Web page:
When you're growing in knowledge in a specific area, you might find yourself talking in a way that loses people. These would be people that haven't studied what you've studied. You're using words that are like an "inner lingo" in your field, and it goes totally over their head. They might not tell you that they've become lost. Maybe they did understand 80% of what you said and that was enough for them to smile and nod their head a little. Regardless, some of the words that came out of your mouth didn't stick. I think it's an art to be an expert AND to have the ability to communicate complex things to beginners. But most of us lose sight of what we were like when we were learning. What questions were we asking at that time? What areas of the topic were the hardest to understand?

Put another way, it's easy to forget what it was like to be a beginner.

Explaining Things Simply

I've learned all about videography, I would say I'm an expert in the field. Though sometimes I'm lazy and I don't implement all that I know into my work. That is a different problem than being ignorant, and it might be worse.

A couple of weeks ago I met with a young guy that is interested in videography. I didn't study before going to meet him, I didn't show up with notes. I just showed up assuming that I would somehow know the right words to explain videography to this kid. After all, I'm an expert, right? Soon after starting, I had to apologize to him. My brain couldn't piece together a proper explanation of what I know. And that got me thinking: being an expert at teaching is a different skill than being an expert at what you're teaching. And not all experts are good teachers. And the best teachers might not be the best hands-on experts out in a given field. So in connecting with beginners, and efficiently helping them through the education process, you should at least prepare before showing up to give a class (duh!)

I hope I don't make that mistake again... ever.

"...Not all experts are good teachers. And the best teachers might not be the best hands-on experts out in a given field."


Dan Harmon has a quote that I really love, he said this:

“The internet revolution was in everyone realizing that they were a nerd. Because what nerds are are people that are experts in something that are on some level pointless to someone else.”

In light of this idea that an expert can be in anything, even Pokemon cards, or Harry Potter lore, or civil war history... Imagine a bunch of experts sitting around chatting and laughing about the exact thing they're nerds about. Then you walk up. You're a nice person that isn't dumb and might be interested in what they're talking about. But you don't have a clue about the thing they're talking about. You hit some sort of a social wall.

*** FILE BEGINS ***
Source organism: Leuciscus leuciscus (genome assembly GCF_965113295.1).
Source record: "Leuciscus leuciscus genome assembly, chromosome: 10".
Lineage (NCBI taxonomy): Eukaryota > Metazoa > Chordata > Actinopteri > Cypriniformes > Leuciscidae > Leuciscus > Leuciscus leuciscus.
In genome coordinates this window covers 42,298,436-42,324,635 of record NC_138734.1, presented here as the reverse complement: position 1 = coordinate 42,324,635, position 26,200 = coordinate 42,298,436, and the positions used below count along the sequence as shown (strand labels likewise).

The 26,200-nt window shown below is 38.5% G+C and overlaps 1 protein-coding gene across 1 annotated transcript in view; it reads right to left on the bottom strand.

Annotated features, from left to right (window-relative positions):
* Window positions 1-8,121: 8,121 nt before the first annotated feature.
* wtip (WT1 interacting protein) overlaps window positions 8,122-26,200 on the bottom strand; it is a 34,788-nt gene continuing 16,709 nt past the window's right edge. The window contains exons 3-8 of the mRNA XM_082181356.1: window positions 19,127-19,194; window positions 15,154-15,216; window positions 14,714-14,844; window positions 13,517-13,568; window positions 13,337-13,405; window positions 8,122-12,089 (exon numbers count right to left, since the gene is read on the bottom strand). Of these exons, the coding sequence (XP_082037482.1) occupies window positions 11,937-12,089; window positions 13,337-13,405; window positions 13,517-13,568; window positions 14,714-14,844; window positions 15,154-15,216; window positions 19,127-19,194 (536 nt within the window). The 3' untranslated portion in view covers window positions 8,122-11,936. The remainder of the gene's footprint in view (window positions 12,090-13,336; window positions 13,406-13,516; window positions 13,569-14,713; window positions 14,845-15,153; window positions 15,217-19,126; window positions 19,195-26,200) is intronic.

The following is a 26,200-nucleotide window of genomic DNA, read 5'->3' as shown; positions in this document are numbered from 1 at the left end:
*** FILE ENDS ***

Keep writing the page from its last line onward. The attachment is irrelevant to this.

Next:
I'm interested in this social wall. I would love to find a way to break it down so that interest in topics could flourish outside of the groups they're currently in. So that people could get involved in whatever they *might* be interested in, and more efficiently. And that they could grow to take ownership of that thing more quickly.

I dream of these ideal scenarios.

Ideally, one of those experts in that group would be a bit of a spokesperson and give you a crash course on what they're talking about. Right? Maybe they have an inside joke and that's what they're laughing about. Inside jokes are fun because you only say a word or a phrase and then 90% of what's meaningful or funny needs no further explanation. It's all in the memory that the group shares together.

But we don't live in an ideal world, and as you ask questions they might act like it would be too difficult to explain their insider stuff to you. That sucks, but what are you gonna do? They aren't interested in opening up to you. I guess all you can do in that situation is move on.

But I'm fascinated by the idea that anyone can explain anything to anyone. An astrophysicist explaining what he does to a 5-year-old. I love that image. And to me, it shows a great level of care from the adult to give the time and mental energy to answer the question, "how do I make what I do digestible for someone so young with so few life experiences?"

The spokesperson is one that takes this time and gives this energy for the sake of developing a new interest in the "outsiders."

The spokesperson has the power to make vital connections between experts and beginners. These are the people that I believe could have the largest impact on the world. Because they have the best ability to successfully spread and foster interest in new topics among others. Individuals that might ultimately enjoy joining the club of plumbers, nerds, astrophysicists, engineers, musicians, etc.

I love the internet because we all show up as outsiders. We have the opportunity to poke around wherever we want (user discretion advised), plenty of spokespeople have created content that is educational and inviting. We can consume all the content we want and then log off an "insider" into some new thing.

But how do you instill in someone a desire to ask questions and search for the inside of something? An awareness to pursue things for themselves? A need to learn?

I don't know yet. If anyone else does, I'd love for you to message me with your ideas. I genuinely think about this often. Or if you know me and have my phone number, feel free to give me a call.

See you tomorrow!